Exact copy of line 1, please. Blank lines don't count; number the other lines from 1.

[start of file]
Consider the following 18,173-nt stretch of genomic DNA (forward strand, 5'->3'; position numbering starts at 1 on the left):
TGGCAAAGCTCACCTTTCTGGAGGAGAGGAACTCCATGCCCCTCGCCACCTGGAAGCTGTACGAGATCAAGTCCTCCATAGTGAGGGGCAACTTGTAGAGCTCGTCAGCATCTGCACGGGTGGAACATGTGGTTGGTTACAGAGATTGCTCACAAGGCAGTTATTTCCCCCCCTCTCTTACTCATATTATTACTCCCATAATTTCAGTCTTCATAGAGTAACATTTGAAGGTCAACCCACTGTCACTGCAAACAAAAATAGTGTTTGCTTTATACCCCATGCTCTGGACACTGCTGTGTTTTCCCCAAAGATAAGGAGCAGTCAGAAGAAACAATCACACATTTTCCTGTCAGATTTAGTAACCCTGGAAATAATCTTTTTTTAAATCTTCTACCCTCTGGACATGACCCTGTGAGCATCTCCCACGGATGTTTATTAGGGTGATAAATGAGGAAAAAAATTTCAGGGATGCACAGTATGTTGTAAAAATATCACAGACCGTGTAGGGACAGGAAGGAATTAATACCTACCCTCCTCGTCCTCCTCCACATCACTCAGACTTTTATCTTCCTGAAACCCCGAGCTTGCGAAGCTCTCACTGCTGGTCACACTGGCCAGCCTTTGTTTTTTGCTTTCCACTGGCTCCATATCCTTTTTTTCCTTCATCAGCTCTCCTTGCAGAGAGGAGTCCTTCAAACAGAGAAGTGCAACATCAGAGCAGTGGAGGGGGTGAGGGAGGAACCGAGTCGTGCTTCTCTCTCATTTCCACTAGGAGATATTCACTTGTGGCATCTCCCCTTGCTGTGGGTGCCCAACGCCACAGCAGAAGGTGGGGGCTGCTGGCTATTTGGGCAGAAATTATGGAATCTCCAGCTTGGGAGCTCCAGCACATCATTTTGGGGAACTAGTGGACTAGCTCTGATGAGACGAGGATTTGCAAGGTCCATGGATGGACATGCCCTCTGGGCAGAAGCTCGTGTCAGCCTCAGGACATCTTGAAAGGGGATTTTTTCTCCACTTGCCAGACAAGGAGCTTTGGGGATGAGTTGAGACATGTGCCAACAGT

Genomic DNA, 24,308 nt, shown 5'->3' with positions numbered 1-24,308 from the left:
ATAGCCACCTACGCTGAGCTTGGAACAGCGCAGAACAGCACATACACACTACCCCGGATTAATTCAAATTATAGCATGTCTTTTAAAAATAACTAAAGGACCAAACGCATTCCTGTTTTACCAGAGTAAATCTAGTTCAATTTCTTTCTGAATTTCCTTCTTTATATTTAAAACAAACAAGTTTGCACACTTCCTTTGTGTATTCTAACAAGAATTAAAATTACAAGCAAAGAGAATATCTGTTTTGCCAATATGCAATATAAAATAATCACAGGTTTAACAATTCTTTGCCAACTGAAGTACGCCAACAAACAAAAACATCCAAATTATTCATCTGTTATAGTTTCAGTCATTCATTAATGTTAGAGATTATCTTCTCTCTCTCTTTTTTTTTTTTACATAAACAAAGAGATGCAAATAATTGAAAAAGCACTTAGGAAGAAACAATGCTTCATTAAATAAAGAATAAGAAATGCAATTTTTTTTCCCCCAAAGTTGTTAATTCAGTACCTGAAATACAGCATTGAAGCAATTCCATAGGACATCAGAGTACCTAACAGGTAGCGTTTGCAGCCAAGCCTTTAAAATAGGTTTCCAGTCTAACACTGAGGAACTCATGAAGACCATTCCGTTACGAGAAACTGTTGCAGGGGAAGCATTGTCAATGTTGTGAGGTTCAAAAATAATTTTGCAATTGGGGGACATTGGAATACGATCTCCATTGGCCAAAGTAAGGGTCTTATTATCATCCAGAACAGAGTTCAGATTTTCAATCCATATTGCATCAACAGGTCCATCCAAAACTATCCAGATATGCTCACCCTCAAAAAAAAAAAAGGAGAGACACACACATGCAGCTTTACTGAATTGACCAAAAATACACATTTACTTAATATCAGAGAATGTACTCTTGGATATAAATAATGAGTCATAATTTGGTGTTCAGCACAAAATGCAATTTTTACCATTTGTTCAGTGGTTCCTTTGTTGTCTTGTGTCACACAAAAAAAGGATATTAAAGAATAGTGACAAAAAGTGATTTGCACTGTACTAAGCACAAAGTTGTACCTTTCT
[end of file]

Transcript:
Consider the following 18,173-nt stretch of genomic DNA (forward strand, 5'->3'; position numbering starts at 1 on the left):